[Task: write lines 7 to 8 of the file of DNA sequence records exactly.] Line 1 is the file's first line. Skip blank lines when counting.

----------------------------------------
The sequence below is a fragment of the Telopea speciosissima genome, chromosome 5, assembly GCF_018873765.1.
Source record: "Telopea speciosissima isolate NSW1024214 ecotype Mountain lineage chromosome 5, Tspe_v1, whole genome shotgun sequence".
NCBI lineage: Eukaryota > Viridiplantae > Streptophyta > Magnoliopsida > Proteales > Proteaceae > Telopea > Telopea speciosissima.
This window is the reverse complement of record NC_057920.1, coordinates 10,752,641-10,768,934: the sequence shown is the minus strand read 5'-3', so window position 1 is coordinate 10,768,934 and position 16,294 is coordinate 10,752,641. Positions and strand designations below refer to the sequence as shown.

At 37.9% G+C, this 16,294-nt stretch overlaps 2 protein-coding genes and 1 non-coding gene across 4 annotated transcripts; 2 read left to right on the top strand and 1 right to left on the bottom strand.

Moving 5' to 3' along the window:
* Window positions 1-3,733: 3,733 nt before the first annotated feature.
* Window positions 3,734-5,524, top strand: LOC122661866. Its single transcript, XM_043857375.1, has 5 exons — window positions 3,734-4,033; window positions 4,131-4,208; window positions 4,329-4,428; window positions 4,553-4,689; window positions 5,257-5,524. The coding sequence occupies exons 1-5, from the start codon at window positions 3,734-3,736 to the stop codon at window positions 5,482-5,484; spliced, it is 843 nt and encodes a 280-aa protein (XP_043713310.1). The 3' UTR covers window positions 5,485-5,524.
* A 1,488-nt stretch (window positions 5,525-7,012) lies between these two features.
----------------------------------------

* Window positions 1-3,733: 3,733 nt before the first annotated feature.
* Window positions 3,734-5,524, top strand: LOC122661866. Its single transcript, XM_043857375.1, has 5 exons — window positions 3,734-4,033; window positions 4,131-4,208; window positions 4,329-4,428; window positions 4,553-4,689; window positions 5,257-5,524. The coding sequence occupies exons 1-5, from the start codon at window positions 3,734-3,736 to the stop codon at window positions 5,482-5,484; spliced, it is 843 nt and encodes a 280-aa protein (XP_043713310.1). The 3' UTR covers window positions 5,485-5,524.